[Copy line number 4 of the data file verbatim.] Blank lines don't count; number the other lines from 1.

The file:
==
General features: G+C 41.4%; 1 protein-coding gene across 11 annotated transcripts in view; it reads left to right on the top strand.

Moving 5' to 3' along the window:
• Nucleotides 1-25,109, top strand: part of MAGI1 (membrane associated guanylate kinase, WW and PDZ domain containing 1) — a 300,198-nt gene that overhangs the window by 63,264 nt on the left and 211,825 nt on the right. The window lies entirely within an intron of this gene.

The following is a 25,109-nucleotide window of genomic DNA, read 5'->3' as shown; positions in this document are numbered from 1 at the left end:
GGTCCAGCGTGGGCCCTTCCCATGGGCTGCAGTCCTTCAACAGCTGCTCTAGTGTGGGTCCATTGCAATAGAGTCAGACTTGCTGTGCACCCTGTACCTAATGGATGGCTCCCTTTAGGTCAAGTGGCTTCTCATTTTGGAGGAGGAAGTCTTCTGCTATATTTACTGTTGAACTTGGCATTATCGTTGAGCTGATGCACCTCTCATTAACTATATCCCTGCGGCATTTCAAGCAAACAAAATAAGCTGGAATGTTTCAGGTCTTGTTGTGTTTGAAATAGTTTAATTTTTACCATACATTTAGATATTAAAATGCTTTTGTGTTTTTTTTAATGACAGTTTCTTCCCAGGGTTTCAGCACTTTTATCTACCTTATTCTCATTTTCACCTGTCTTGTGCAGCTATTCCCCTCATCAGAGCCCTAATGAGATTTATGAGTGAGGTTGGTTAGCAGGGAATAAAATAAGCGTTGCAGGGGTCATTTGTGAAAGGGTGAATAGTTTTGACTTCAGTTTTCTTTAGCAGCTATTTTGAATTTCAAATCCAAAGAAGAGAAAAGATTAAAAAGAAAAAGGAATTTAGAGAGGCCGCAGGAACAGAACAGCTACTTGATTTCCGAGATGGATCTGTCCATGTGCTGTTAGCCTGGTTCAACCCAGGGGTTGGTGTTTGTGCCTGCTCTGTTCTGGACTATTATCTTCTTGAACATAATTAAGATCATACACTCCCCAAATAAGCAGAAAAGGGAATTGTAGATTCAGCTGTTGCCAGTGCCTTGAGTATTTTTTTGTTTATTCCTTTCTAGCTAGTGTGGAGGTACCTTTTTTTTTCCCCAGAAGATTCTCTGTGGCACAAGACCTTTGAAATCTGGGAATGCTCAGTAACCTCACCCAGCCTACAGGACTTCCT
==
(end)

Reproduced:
The following is a 25,109-nucleotide window of genomic DNA, read 5'->3' as shown; positions in this document are numbered from 1 at the left end: